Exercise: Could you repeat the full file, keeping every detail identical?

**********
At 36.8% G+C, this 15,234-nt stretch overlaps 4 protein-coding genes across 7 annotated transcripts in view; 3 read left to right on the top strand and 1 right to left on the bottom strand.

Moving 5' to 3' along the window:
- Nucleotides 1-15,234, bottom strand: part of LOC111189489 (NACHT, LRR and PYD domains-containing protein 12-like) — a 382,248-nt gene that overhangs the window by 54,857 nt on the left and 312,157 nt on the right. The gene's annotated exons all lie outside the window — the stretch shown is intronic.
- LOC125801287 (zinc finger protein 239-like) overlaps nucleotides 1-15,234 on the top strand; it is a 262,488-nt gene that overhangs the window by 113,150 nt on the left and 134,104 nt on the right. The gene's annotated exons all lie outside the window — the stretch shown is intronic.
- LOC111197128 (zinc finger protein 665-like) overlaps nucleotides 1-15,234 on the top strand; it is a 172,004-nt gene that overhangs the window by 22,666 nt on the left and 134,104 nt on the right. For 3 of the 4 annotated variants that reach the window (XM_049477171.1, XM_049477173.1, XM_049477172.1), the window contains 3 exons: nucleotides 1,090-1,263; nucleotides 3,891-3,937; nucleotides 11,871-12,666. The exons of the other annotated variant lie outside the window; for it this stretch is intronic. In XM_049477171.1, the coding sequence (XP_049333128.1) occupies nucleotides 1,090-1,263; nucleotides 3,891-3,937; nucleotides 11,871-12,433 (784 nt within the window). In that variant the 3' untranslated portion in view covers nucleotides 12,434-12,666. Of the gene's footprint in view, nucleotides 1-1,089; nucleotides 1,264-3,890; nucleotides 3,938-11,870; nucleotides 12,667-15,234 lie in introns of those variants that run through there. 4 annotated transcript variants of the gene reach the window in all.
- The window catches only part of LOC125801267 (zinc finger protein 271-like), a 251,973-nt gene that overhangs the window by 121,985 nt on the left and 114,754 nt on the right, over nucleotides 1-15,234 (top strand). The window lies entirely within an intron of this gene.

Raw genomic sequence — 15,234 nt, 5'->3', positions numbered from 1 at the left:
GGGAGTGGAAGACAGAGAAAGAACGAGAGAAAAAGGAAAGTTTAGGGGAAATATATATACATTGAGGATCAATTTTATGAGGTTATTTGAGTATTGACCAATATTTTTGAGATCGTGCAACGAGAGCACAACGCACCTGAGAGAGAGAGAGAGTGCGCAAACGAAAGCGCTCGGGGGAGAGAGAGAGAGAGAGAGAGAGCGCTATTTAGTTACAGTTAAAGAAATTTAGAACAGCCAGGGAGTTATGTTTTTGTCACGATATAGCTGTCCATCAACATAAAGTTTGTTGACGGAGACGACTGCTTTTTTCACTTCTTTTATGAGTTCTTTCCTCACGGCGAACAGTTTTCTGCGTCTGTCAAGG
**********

At 36.8% G+C, this 15,234-nt stretch overlaps 4 protein-coding genes across 7 annotated transcripts in view; 3 read left to right on the top strand and 1 right to left on the bottom strand.

Moving 5' to 3' along the window:
- Nucleotides 1-15,234, bottom strand: part of LOC111189489 (NACHT, LRR and PYD domains-containing protein 12-like) — a 382,248-nt gene that overhangs the window by 54,857 nt on the left and 312,157 nt on the right. The gene's annotated exons all lie outside the window — the stretch shown is intronic.
- LOC125801287 (zinc finger protein 239-like) overlaps nucleotides 1-15,234 on the top strand; it is a 262,488-nt gene that overhangs the window by 113,150 nt on the left and 134,104 nt on the right. The gene's annotated exons all lie outside the window — the stretch shown is intronic.
- LOC111197128 (zinc finger protein 665-like) overlaps nucleotides 1-15,234 on the top strand; it is a 172,004-nt gene that overhangs the window by 22,666 nt on the left and 134,104 nt on the right. For 3 of the 4 annotated variants that reach the window (XM_049477171.1, XM_049477173.1, XM_049477172.1), the window contains 3 exons: nucleotides 1,090-1,263; nucleotides 3,891-3,937; nucleotides 11,871-12,666. The exons of the other annotated variant lie outside the window; for it this stretch is intronic. In XM_049477171.1, the coding sequence (XP_049333128.1) occupies nucleotides 1,090-1,263; nucleotides 3,891-3,937; nucleotides 11,871-12,433 (784 nt within the window). In that variant the 3' untranslated portion in view covers nucleotides 12,434-12,666. Of the gene's footprint in view, nucleotides 1-1,089; nucleotides 1,264-3,890; nucleotides 3,938-11,870; nucleotides 12,667-15,234 lie in introns of those variants that run through there. 4 annotated transcript variants of the gene reach the window in all.
- The window catches only part of LOC125801267 (zinc finger protein 271-like), a 251,973-nt gene that overhangs the window by 121,985 nt on the left and 114,754 nt on the right, over nucleotides 1-15,234 (top strand). The window lies entirely within an intron of this gene.

Raw genomic sequence — 15,234 nt, 5'->3', positions numbered from 1 at the left:
GGGAGTGGAAGACAGAGAAAGAACGAGAGAAAAAGGAAAGTTTAGGGGAAATATATATACATTGAGGATCAATTTTATGAGGTTATTTGAGTATTGACCAATATTTTTGAGATCGTGCAACGAGAGCACAACGCACCTGAGAGAGAGAGAGAGTGCGCAAACGAAAGCGCTCGGGGGAGAGAGAGAGAGAGAGAGAGAGCGCTATTTAGTTACAGTTAAAGAAATTTAGAACAGCCAGGGAGTTATGTTTTTGTCACGATATAGCTGTCCATCAACATAAAGTTTGTTGACGGAGACGACTGCTTTTTTCACTTCTTTTATGAGTTCTTTCCTCACGGCGAACAGTTTTCTGCGTCTGTCAAGG